Have you ever wanted to travel the world? Does your bucket list include picnics under the Eiffel Tower, climbing volcanoes, volunteering in orphanages, or sleeping in handmade hammocks? Mine did, and I’ve accomplished them all before the age of 25. . . . A world of breath-taking beauty and heart-breaking corruption exists just beyond our daily schedules–we simply have to open our hearts and explore.
— Feeding Elephants, Friends and Parasites: The Journey of a Nomad
Liberty Wickman ’12 challenges readers of her book Feeding Elephants, Friends and Parasites: The Journey of a Nomad to step outside the comfort zone as she did in her first post-Central year, traveling around the globe, working and volunteering along the way.
“Central opened doors for me. I never could have imagined in high school that I could do all of this,” Wickman tells. “I had the choice of having a big graduation party or a trip. And I chose the trip to Paris because I had always dreamed of it.”
Since she was bitten by the travel bug in high school, Wickman has traveled to at least three international countries per year. While at Central, she visited Ethiopia with InterVarsity Christian Fellowship; Mexico twice; France, England, Guatemala and Wales each once; and Haiti with Pella’s Second Reformed Church following the earthquake. She has become fluent in Spanish and can understand fluent Italian, and knowledgeable in French and Amharic from her time in Ethiopia.
“I thought I needed to explore the world first before starting a career, so I sold everything I owned and saved $5,000 to begin traveling,” Wickman recalls.
Italy was her first stop where she taught English in language immersion camps last summer. “I bought a one-way ticket, knowing I wanted to master the language. While in Italy, I met Australian teachers so my next stop was Australia where I was an au pair,” Wickman says.
“Great friends can be made anywhere and everywhere in the world. All you need is an open mind and an open heart.”
Next she lived on a remote island off the coast of Brisbane, Australia, where she was lighthouse keeper and wrote Feeding as entertainment from September to November. The book was written on Wickman’s pocket laptop with intermittent satellite WIFI access. The book, filled with life lessons, took three months to write “where there were no distractions.”
“The freeing sense of being a complete stranger and all alone in an unfamiliar environment is a gift of life that only true travelers seek.”
Wickman sent the book online to student editors at Central’s Tutoring and Writing Center by Thanksgiving. “All online worked well for me. I never touched a book before I sold one,” she says of the self-published paperback available from amazon.com.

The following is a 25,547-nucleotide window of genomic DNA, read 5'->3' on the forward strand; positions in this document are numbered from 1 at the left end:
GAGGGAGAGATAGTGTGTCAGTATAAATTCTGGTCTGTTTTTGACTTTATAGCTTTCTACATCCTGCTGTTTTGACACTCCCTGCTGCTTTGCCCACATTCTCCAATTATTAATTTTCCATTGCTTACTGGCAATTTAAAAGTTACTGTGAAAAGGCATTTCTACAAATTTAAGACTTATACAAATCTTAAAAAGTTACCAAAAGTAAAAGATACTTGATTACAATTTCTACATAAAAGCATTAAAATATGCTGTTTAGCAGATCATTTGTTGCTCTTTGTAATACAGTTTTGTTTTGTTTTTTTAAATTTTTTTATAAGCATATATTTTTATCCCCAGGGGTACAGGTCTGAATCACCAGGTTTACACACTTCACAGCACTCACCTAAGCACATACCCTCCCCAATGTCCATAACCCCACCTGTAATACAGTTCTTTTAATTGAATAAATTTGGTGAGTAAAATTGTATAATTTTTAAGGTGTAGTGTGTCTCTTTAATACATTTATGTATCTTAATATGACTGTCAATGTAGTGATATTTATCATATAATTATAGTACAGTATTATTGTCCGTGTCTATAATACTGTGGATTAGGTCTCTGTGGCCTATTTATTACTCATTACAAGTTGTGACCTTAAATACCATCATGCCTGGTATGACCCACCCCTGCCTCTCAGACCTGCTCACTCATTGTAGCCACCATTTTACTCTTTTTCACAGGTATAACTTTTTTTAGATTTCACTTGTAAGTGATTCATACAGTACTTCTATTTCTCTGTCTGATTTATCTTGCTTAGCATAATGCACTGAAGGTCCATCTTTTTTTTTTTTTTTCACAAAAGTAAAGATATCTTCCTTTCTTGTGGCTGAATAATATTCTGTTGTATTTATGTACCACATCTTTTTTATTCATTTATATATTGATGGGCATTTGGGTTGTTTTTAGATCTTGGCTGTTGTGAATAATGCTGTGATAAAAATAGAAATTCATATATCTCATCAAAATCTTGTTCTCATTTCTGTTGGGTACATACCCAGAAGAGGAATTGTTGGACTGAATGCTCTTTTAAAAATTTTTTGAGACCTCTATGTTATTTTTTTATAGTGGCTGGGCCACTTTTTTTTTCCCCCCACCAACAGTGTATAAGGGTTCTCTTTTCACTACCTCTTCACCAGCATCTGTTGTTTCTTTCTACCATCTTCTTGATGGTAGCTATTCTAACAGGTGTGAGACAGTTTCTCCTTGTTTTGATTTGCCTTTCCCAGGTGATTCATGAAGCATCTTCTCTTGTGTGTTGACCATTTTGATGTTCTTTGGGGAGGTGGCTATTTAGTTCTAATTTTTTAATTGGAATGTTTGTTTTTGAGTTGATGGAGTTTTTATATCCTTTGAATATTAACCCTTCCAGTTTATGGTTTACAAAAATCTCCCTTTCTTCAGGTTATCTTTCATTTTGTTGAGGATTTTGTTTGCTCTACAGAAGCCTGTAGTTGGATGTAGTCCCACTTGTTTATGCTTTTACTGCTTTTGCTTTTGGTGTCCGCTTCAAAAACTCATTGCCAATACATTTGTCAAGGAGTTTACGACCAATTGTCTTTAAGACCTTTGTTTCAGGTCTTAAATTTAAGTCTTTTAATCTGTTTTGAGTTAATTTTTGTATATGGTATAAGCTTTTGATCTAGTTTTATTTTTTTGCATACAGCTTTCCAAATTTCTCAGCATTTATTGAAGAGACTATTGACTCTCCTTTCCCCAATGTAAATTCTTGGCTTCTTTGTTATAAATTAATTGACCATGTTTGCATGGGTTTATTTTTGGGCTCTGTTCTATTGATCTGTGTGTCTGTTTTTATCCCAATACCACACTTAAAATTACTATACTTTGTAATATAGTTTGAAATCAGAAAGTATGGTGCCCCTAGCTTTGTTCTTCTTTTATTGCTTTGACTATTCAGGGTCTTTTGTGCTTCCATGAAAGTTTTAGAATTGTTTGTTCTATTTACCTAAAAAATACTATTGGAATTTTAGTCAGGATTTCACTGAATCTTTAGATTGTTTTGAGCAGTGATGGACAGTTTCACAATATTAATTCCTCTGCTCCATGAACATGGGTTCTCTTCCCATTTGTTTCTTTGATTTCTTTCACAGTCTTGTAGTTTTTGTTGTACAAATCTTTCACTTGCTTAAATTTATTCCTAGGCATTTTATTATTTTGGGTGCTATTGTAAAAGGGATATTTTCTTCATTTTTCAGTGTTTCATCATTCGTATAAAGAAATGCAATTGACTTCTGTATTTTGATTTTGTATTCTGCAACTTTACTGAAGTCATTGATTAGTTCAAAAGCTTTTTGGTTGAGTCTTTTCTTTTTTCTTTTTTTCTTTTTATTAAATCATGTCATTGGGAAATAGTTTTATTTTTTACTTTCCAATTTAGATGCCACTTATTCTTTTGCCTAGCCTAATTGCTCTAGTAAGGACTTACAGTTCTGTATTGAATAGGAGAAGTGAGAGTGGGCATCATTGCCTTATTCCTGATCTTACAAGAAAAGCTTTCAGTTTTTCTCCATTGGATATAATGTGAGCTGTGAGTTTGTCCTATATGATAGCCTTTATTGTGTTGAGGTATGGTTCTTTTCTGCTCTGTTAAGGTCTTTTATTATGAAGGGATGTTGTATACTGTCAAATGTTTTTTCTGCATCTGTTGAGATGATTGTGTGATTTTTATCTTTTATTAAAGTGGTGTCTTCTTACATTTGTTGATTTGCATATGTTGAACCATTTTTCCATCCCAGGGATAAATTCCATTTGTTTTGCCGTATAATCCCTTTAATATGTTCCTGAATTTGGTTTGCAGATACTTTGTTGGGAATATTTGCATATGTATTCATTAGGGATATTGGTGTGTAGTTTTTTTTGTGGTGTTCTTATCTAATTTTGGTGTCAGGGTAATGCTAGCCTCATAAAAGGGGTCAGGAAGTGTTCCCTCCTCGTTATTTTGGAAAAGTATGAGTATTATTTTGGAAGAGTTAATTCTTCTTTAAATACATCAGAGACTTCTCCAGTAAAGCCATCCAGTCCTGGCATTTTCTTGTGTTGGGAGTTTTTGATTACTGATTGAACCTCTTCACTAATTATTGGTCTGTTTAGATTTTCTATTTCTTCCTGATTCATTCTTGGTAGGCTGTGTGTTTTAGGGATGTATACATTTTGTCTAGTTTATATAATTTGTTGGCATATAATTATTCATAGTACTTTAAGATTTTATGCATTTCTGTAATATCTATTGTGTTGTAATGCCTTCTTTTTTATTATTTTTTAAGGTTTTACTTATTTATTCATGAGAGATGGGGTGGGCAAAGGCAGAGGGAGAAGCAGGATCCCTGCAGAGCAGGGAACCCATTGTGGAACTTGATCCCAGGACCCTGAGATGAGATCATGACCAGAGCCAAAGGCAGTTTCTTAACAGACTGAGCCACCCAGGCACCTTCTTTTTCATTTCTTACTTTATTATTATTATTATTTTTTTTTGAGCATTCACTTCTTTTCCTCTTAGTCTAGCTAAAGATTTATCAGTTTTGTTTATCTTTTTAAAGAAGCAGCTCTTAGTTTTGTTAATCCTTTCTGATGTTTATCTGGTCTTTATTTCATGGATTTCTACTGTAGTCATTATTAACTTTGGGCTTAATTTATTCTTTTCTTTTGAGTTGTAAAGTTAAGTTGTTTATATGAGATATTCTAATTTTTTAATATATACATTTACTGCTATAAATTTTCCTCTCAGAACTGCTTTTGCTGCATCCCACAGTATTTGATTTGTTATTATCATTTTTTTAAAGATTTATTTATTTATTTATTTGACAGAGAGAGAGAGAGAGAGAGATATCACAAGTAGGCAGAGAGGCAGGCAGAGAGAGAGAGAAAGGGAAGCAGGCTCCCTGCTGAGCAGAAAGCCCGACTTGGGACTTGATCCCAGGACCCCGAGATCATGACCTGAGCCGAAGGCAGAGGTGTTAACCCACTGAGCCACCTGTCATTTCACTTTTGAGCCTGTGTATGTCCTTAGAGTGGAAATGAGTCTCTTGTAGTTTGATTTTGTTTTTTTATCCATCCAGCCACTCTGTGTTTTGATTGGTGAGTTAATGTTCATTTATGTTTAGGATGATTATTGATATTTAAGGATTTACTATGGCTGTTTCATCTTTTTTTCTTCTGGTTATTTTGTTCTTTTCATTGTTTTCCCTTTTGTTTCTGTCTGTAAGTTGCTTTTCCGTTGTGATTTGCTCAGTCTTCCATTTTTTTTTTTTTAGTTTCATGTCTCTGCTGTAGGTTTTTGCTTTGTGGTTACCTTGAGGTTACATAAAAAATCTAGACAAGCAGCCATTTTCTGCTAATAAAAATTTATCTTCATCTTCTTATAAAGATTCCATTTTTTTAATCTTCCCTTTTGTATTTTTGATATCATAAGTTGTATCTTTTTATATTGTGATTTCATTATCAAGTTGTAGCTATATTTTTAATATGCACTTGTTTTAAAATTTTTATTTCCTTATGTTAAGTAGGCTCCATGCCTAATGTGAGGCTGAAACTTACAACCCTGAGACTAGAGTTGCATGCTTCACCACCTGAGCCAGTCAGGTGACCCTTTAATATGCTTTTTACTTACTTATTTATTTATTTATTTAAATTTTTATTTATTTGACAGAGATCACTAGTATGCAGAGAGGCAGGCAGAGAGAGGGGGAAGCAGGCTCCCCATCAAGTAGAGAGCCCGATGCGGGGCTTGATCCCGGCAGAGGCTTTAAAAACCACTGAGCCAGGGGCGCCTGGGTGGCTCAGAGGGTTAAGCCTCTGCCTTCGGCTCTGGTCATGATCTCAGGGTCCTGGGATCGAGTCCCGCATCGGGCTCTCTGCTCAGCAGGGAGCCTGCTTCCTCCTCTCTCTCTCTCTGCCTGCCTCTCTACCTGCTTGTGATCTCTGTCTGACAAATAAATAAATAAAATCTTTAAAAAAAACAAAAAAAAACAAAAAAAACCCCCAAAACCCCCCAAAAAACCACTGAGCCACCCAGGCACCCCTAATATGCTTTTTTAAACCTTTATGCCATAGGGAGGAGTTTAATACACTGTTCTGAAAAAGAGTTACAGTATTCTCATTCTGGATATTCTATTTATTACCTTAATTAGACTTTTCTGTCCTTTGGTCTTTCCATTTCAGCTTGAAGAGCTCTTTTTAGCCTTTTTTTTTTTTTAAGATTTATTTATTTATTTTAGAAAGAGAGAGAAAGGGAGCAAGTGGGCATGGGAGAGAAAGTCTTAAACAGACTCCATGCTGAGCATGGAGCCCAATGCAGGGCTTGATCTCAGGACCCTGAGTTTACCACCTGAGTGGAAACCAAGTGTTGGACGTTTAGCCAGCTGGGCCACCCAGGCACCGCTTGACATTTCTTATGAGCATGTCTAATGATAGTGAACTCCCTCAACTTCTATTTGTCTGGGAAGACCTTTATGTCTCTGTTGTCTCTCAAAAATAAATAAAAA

Next stop: Asia, where she met a Canadian woman in a hostel who was also traveling solo. The two “country hopped with cheap plane tickets to Sri Lanka, Singapore and Vietnam.” She also volunteered in Bali at a home for children with Down’s Syndrome and taught them life skills.
Wickman says her dream job would be “to travel with a volunteer organization from country to country and teach.” She has completed a Peace Corps application and is considering graduate school for an education degree to teach abroad.
“I’m not sure life can get much more perfect than this.”
Wickman acknowledges that, however ideal or idealistic her travels may be, they haven’t been without adversity. She had planned two more months in Asia last spring but became ill and diverted to India, where doctors determined she needed gall bladder surgery. After much research and calls home, she abandoned plans to visit Nepal and flew home. The diagnosed gall bladder malady turned out to be a bad reaction to anti-malaria pills.
After recuperating in her hometown of Atlantic, Iowa, this summer, Wickman plans to leave for Peru in November where she will work in a Catholic Worker House for children with disabilities. Proceeds from her book will fund her travels to South America, where she also plans to teach in Chile and possibly Brazil.
“The thrill of travel is inspirational,” Wickman says “Probably most inspiring to me was my first volunteer trip to Ethiopia and meeting an eight-year-old prostitute with HIV. She knew she was going to die but she was a ball of energy and so joyful. Having people to love has always been important to me. I very much appreciate service trips and would recommend to anyone considering the experience.”
“Each adventure leaves me craving the excitement of the unknown, prohibiting me from fully quenching my thirst for more or itching the travel bug-bite.”